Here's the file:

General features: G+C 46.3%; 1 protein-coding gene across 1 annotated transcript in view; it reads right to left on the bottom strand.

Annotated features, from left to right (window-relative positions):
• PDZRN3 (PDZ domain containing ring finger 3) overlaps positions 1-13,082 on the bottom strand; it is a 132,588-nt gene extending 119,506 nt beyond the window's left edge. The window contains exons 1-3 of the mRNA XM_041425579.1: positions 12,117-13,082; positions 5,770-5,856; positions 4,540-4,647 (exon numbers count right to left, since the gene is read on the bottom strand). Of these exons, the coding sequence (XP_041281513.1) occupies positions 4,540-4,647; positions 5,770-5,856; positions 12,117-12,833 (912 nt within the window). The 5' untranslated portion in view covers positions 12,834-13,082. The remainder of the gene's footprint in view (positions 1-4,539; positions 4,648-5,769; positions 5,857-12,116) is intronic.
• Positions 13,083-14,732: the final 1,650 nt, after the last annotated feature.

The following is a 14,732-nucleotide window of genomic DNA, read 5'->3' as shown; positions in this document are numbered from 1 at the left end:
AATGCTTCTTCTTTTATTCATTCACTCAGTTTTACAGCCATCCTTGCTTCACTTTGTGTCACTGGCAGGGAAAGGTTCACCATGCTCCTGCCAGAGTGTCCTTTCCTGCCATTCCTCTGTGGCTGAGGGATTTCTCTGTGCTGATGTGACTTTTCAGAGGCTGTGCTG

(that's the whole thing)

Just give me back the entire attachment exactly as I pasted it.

General features: G+C 46.3%; 1 protein-coding gene across 1 annotated transcript in view; it reads right to left on the bottom strand.

Annotated features, from left to right (window-relative positions):
• PDZRN3 (PDZ domain containing ring finger 3) overlaps positions 1-13,082 on the bottom strand; it is a 132,588-nt gene extending 119,506 nt beyond the window's left edge. The window contains exons 1-3 of the mRNA XM_041425579.1: positions 12,117-13,082; positions 5,770-5,856; positions 4,540-4,647 (exon numbers count right to left, since the gene is read on the bottom strand). Of these exons, the coding sequence (XP_041281513.1) occupies positions 4,540-4,647; positions 5,770-5,856; positions 12,117-12,833 (912 nt within the window). The 5' untranslated portion in view covers positions 12,834-13,082. The remainder of the gene's footprint in view (positions 1-4,539; positions 4,648-5,769; positions 5,857-12,116) is intronic.
• Positions 13,083-14,732: the final 1,650 nt, after the last annotated feature.

The following is a 14,732-nucleotide window of genomic DNA, read 5'->3' as shown; positions in this document are numbered from 1 at the left end:
AATGCTTCTTCTTTTATTCATTCACTCAGTTTTACAGCCATCCTTGCTTCACTTTGTGTCACTGGCAGGGAAAGGTTCACCATGCTCCTGCCAGAGTGTCCTTTCCTGCCATTCCTCTGTGGCTGAGGGATTTCTCTGTGCTGATGTGACTTTTCAGAGGCTGTGCTG